Both are publishers of major reference works. Cambridge has made two of its major reference resources available on the web, its single and multivolume sets of Cambridge Histories and the Cambridge Companion series. Both resources have been highly regarded for many years, and to have them in a more easily accessible and searchable format has been an immense boon to scholars and students. Cambridge Histories Online covers a wide range of time periods and subject areas including Ancient History (19 volumes in the print format); Modern History (13); histories of Philosophy (15); Histories of India (22), China (13), and Latin America (12); and History of Christianity (9). Subjects covered in smaller sets or single volumes include language and linguistics, literature, music, political and social theory, and theatre and performing arts among others. I recommend spending time browsing the full list of histories to get a better sense of what is available. And as with many online resources, Cambridge Histories Online has features which can facilitate research like a reserved virtual space for saved searches, bookmarks, and notes.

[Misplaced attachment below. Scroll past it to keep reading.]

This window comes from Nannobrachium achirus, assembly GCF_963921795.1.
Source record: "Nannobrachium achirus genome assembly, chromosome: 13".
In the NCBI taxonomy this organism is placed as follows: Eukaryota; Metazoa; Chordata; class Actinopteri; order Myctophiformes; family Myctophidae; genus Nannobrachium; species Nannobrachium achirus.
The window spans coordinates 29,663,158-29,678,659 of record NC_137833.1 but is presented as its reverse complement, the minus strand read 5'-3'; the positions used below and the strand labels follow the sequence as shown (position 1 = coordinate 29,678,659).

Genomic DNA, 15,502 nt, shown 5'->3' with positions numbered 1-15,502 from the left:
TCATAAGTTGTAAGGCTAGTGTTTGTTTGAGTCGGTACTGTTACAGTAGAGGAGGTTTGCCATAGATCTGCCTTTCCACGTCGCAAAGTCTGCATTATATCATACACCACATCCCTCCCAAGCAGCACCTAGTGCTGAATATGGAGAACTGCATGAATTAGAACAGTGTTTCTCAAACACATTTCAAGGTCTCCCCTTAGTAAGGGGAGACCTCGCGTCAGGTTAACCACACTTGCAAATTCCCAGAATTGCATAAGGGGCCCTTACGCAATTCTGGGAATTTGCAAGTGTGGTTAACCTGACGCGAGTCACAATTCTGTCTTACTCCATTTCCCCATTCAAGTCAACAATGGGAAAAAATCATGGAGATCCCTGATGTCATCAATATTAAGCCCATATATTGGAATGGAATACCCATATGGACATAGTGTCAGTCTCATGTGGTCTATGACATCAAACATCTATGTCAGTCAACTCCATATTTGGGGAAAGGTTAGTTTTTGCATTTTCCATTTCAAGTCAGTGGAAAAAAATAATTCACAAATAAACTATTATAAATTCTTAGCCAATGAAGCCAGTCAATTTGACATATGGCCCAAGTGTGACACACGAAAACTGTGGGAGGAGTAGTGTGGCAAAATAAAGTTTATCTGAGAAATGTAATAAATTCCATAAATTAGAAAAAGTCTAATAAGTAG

The Cambridge Companions series is available on the web as Cambridge Collections Online (CCO). This database is comprised of three collections of Companions: Literature and Classics (265 titles); Philosophy, Religion, and Culture (171); and Music (59). CCO can be searched as a whole or by individual volume. A scan of titles in CCO will give a good idea of its remarkable breadth and depth of coverage. For example, someone needing material on Plato will find ample information in the Companions to Plato, Plato's Republic, Greek and Roman Philosophy, and Ancient Greek Political Thought among many others. If you were beginning a research project focusing on Goethe, the Companions to Goethe, European Novelists, and German Romanticism might be helpful. Each Companion volume is composed of a number of substantial essays on what the editors consider the most important topics relevant to the Companion's subject, and each essay is downloadable as a PDF.